Shawn Oliver said he has knocked on a lot of Ward 3 doors in his first bid for public office. He said about 3,000 of them, and that was mid-December. So many little chats could make his work statistically significant. Enough, perhaps, to take a measure of a Ward 3 State of Mind.
It is not happy, he found. It feels ignored. It feels that its concerns are too easily put aside.
“There’s a history of being forgotten, with past representation,” he said, not naming names. “The people in this part of the city feel their needs have been the thing that had to give” way to other priorities. “These people are begging for proper representation.”
Oliver, who is 39, figures he can provide that on the council, even with a full-time job that takes him away from the city every work day. He works as a correctional officer at MIC-Cedar Junction, formerly known as MCI-Walpole, a maximum security state prison.
His affable demeanor might belie the fact that he spends his work days in such a tough place. He might seem more suited to, well, a position in politics.
“The biggest thing is communication, follow-up and more communication,” he said, adding that he’s already set up a second phone line dedicated to Ward 3 residents. The better to address this nagging sense people seem to have that they’re not being heard.
The predictable traffic jams on Hathaway Road, for instance, have been talked about for years, yet nothing has been done about it. Now there’s a city effort afoot to attract more intense commercial development on a portion of the Whaling City Golf Course, and who knows what’s happening with that. There was a plan drafted under a previous mayoral administration in 2008 to redevelop the Hicks-Logan area, but it was never approved by the council and nothing happened.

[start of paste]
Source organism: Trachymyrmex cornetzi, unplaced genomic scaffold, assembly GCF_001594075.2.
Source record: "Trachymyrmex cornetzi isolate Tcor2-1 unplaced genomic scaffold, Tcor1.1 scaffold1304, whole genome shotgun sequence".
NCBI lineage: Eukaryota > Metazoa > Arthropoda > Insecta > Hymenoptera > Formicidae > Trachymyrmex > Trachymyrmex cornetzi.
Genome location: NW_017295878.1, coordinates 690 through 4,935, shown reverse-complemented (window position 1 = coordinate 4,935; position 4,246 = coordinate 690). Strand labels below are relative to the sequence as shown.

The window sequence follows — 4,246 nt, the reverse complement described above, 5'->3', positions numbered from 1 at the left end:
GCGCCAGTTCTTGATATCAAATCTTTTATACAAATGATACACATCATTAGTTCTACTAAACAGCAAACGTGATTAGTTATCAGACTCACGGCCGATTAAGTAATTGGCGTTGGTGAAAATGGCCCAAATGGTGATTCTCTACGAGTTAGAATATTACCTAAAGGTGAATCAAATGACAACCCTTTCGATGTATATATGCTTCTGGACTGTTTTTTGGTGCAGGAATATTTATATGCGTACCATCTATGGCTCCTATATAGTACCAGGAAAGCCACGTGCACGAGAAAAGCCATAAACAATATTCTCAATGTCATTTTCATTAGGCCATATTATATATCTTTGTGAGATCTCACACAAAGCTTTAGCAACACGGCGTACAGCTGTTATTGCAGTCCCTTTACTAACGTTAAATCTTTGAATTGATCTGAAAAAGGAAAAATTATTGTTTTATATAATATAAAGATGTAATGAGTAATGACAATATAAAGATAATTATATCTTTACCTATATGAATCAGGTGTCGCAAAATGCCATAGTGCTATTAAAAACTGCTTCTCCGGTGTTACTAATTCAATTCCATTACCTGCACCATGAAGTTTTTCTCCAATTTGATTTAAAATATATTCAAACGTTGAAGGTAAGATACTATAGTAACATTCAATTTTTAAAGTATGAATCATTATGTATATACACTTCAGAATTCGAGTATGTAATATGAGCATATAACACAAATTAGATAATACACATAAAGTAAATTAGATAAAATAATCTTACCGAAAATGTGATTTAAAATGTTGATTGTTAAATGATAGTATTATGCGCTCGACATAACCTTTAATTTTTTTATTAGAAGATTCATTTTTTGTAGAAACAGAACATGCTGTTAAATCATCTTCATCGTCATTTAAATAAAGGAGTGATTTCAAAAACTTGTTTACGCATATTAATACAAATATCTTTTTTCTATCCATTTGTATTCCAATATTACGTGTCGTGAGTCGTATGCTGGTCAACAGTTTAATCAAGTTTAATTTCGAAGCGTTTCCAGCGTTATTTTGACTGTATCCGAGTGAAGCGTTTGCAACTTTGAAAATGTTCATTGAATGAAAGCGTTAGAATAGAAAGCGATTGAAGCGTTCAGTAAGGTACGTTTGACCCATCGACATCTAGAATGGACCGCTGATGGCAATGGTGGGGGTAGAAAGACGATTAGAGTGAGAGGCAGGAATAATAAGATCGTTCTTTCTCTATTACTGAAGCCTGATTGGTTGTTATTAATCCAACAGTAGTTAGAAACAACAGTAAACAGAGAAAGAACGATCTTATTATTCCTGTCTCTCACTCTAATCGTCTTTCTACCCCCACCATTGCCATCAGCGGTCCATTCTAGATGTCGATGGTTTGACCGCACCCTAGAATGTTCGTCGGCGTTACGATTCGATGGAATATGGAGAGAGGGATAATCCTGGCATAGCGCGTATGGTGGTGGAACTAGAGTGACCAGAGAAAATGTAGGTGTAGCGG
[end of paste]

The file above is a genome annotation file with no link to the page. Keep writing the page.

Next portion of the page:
Lots of talk. Lots of plans flying around on paper. Lots of Ward 3 residents in the dark.
“The city does not do such a good job communicating what’s going on,” said Oliver, who grew up in the South End in Ward 6 and moved to Ward 3 only two years ago. Immediately before that his family was in Wareham, as his wife was working in Plymouth at the time.
Now he’s living in the thick of a Ward 3 “pain point,” as he calls these chronic vexations, such as traffic and lack of constituent services. That is, he lives on Upton Street, in the west side of the ward, near Shawmut and the dreaded Hathaway Road, across Route 140 from the golf course.
“If my golf game was better I could stand on my roof and hit the 16th tee box,” said Oliver.
He can’t do that, but he gets a load of Hathaway Road traffic on a regular basis. As a resident, he said, he’d be happy to see more business move into the city, and into the ward, and he figures a portion of the golf course is probably going to be developed eventually, but…
“We have to make sure we’re doing right by the people of the city, and that we’re listening.”
Email reporter Arthur Hirsch at email@example.com.
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